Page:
Special Issue "Microstructure and Properties of Aluminum Alloys"

A special issue of Metals (ISSN 2075-4701).

Deadline for manuscript submissions: 31 July 2023 | Viewed by 1173

Special Issue Editors

Associate Professor, Department of Materials Engineering, Faculty of Mechanical Engineering, University of Zilina, 010 26 Žilina, Slovakia
Interests: recycling aluminum alloys; metallography; quantitative analysis; studying the 3D morphology of microstructural components; fractography; intermetallic phases in aluminum alloys; mechanical, fatigue, and corrosion properties of aluminum alloys; heat treatment of aluminum alloys
Faculty of Mechanical Engineering, Silesian University of Technology, Gliwice, Poland
Interests: metallic alloys; tool materials; biomaterials; heat treatment; laser surface engineering
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Special Issue Information

Dear Colleagues,

The global production of aluminum alloys has been increasing over the past few decades due to the increasing application of aluminum alloys in the automotive, aerospace, building, and other industries. These applications are possible thanks to the main properties of low density, good castability, low melting point, short casting cycles, relatively low susceptibility to hot cracking, good as-cast surface finish, chemical stability, and others when compared to other metallic and nonmetallic materials. The application of aluminum alloys in industry is also important in order to decrease weight and reduce fuel consumption, especially in the transport industry. The amount of aluminum used per car produced in Europe almost tripled between 1990 and 2012, increasing from 50 to 140 kg. This amount is predicted to rise to 180 kg after 2020. Research works show that a 10% reduction in the weight of a car leads to a 7% decrease in fuel use and that each 100 kg saved leads to a 9 g decrease in CO2 emission. The decrease in car weight is also very important for the production of modern electric cars (20% less weight creates a 20% increase in range for electric cars).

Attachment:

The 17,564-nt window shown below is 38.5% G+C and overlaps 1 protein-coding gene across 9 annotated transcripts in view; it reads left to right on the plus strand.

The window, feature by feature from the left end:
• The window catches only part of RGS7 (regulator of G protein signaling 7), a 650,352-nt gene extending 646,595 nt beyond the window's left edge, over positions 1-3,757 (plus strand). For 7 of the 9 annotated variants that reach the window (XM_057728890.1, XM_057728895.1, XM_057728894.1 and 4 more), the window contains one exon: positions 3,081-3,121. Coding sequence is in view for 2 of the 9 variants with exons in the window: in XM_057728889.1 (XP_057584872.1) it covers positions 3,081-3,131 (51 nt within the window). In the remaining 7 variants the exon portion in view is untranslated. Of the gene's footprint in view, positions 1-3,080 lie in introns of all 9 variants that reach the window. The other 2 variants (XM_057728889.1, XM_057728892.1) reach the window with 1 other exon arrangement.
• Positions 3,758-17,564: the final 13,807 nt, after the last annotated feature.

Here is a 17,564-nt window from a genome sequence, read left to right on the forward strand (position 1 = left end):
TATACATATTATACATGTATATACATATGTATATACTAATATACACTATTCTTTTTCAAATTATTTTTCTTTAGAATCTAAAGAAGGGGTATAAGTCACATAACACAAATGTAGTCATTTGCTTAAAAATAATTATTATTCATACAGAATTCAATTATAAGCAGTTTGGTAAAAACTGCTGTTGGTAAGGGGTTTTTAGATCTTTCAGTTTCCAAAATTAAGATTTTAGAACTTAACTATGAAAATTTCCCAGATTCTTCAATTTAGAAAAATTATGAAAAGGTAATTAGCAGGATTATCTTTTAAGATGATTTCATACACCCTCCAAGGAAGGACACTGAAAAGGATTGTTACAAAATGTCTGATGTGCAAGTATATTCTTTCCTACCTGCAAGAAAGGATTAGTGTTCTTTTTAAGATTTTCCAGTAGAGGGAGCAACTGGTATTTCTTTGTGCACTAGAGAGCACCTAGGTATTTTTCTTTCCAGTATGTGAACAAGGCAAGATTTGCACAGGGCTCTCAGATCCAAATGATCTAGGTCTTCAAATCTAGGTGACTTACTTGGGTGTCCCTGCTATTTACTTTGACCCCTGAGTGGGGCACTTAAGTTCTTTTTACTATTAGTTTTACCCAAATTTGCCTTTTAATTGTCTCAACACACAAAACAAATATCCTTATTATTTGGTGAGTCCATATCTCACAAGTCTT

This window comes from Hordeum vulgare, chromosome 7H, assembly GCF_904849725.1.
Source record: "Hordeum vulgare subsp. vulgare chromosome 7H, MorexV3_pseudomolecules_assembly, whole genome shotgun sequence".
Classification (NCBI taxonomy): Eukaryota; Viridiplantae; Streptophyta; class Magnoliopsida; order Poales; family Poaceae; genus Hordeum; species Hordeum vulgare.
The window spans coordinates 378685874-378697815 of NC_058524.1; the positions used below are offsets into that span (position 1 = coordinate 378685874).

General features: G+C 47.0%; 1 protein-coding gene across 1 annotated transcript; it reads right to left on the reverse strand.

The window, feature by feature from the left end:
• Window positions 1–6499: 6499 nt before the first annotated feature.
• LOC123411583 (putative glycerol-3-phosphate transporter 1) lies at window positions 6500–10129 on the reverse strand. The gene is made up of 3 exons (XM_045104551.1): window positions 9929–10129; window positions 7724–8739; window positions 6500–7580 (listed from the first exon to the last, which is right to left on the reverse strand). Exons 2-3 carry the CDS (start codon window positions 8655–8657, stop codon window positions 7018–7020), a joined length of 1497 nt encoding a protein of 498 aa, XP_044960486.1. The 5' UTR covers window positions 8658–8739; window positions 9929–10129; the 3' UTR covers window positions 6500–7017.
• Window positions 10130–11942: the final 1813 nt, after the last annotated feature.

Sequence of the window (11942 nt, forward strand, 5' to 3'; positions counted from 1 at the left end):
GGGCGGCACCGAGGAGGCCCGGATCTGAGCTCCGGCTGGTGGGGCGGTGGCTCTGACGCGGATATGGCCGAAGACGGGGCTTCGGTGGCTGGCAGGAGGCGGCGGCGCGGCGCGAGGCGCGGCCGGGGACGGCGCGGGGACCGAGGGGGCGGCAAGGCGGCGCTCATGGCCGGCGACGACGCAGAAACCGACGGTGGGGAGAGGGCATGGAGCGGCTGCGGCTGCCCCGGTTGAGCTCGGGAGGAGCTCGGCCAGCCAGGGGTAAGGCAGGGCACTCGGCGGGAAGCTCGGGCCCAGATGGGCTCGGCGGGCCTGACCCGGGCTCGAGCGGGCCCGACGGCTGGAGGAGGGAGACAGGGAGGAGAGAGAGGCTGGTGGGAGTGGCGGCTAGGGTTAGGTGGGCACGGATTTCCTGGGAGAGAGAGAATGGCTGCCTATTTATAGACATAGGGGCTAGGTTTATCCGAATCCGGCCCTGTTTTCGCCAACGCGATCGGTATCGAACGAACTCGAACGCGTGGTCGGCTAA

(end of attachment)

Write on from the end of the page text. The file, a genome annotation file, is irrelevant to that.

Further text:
The great objective of the European Union for the year 2015 was that 85% of the car weight would be re-used or recycled, 10% would be used to recover energy, and 5% would be used for scrap. Nowadays, manufacturers currently use about 35% secondary aluminum and about 65% primary aluminum to meet their needs. Therefore, the future success of aluminum and its alloys depends not only on the further improvements of existing and secondary alloys but also on the development of novel aluminum alloys. Every change in casting, forming, modification, heat treatment, recycling, grain refinement, precipitation of secondary phases, and other processing steps affects the microstructure and thus changes the properties of aluminum alloys.

This Special Issue of Metals is focused on relationships between structure and properties of aluminum alloys. The papers presented in this Special Issue will give an account of the scientific and technological state of the art of aluminum alloys (see the Keywords/Topics below) in 2021. Your contribution to this account will be highly valued and appreciated. We invite you to contribute research work that relates to the effects of different production factors on the structure and properties of aluminum alloys.

Dr. Lenka Kuchariková
Prof. Dr. Mirosław Bonek
Guest Editors

Manuscript Submission Information